Recruitment with Chris Garner from Folded Corner

We had the pleasure of speaking with Chris Garner as he shared his knowledge on how to better your recruitment game in todays market.

War For Talent

⋅ min read

For the first part of our War For Talent series, we had the pleasure of speaking with Chris Garner. With over 10 years worth of experience in recruitment, Chris is now the Director of Folded Corner - a recruitment agency focusing on placing digital talent. 

In this article, Chris shares his in-depth knowledge to help you deal with today’s challenging market and also tells us his top 3 tips for recruiting top talent!

What are the key challenges organisations are facing right now when it comes to the war for talent? 

I think the biggest challenge everybody is facing at the moment is competition. It's been well-documented how competitive the employment market is at present. With the economy opening up earlier this year, the influx of new roles from companies hiring has massively outstripped supply. 

There are more vacancies being posted now than there was pre-pandemic. Couple that in with Brexit and the fact that staff have been well retained, means the cumulative effect has massively impacted the market. 

All of this has forced companies to review their hiring policies and compensation packages, which has inflated salaries. 

Another massive challenge is the ability to adapt quickly to the marketplace. Everything changed so quickly. Now all of a sudden employers are having to ask themselves ‘how do we stand out from the crowd? What more can we do to attract the best talent available?’ Whereas before, these things may have come slightly easier.

What measures have you seen companies take in response? What’s worked and what hasn’t?

First and foremost, again pretty well documented, is remote or hybrid working setups picking up massively. It doesn't limit companies to specific talent pools based on geography, London for example, where demand can be much higher than other areas.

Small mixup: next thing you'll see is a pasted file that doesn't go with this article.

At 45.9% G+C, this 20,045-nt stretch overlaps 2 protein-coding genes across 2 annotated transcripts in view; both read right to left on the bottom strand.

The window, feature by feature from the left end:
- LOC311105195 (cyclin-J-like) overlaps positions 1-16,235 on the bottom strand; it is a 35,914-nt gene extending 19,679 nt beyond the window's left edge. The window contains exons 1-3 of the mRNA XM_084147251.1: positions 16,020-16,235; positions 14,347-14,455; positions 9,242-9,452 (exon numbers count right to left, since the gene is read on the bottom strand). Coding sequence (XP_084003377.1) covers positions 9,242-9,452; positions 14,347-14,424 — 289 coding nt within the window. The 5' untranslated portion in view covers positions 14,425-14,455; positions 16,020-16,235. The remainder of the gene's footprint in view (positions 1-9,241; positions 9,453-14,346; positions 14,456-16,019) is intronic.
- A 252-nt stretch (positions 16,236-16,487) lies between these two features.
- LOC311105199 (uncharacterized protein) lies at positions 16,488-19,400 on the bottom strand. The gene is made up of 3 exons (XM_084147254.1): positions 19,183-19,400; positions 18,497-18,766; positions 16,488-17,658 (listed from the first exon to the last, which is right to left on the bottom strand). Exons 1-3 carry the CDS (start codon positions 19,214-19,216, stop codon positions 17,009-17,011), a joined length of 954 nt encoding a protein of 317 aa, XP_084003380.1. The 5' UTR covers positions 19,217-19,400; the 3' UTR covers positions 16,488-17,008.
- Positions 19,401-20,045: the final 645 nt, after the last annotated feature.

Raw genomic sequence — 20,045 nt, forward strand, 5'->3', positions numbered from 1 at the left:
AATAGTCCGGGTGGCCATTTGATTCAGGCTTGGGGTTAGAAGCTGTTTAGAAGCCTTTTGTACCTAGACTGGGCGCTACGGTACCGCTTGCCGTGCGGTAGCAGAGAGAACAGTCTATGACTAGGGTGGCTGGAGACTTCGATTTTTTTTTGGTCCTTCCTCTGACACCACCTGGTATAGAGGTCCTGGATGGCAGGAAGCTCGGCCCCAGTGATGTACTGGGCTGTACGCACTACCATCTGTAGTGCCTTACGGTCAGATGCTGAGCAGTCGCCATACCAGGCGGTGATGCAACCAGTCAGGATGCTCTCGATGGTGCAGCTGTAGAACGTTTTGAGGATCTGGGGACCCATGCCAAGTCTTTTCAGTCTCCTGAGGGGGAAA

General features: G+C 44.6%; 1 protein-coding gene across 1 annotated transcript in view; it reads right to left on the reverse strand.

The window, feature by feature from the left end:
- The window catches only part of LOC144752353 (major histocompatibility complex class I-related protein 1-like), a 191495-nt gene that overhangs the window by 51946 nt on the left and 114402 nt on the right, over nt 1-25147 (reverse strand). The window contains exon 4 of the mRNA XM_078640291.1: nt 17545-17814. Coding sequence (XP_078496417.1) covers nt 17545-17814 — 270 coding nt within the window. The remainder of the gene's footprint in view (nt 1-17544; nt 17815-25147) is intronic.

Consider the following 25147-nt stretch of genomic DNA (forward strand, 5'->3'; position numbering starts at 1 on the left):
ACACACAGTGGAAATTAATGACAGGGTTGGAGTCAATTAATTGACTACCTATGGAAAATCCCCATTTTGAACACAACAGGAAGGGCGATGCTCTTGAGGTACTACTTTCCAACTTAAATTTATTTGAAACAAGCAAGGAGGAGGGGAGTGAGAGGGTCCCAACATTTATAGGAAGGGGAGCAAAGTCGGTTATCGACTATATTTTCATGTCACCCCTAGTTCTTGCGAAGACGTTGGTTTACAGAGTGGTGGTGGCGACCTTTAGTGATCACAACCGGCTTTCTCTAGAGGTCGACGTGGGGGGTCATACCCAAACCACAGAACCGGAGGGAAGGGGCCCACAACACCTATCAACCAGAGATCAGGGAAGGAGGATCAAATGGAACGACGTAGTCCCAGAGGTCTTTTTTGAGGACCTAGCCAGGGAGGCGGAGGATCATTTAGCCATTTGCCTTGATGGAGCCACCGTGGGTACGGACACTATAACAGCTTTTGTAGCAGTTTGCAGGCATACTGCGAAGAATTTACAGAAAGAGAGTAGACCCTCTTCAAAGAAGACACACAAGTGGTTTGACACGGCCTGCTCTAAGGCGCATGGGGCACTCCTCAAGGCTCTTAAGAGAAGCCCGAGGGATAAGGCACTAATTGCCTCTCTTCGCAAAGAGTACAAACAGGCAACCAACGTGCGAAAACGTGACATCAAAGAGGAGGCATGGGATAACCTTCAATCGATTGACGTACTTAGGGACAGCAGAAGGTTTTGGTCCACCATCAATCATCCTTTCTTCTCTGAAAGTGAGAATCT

There's been a great emphasis on benefits, especially around mental health, supporting parents, working from home, flexible hours, childcare, and also unlimited holidays is definitely becoming more commonplace. I think it's also meant that companies adopted digitalisation as much as possible in terms of the way that they're working.

From a social perspective, they’ve had to decide how they integrate people from a remote or hybrid working type of environment.

In terms of what hasn't worked, it comes down to when companies haven't adapted quickly enough. The market has definitely shifted, people's priorities changed off the back of the pandemic. Companies that remained static in terms of the way that they work have really struggled in terms of attracting new talent.

Honestly, it's fascinating to see how much people's perspectives have changed. Even when I interview people who are based in London, they're pushing back on me asking “is it fully remote?” and in my head I’m thinking you literally live about half an hour from the office yet this is still a deal breaker for you. 

I now see almost a hundred per cent of candidates asking if the role is hybrid. They’re asking questions like; what is their working philosophy? How often will I be asked to go into the office? What are their rules around flexible working? 

If you decide to stay 100% office based, it will definitely put you at a huge disadvantage. The pandemic essentially opened up the window for that new level of flexibility and, in most cases, it will be very difficult to take that away from people.

What do you think are some of the key drivers behind the great resignation?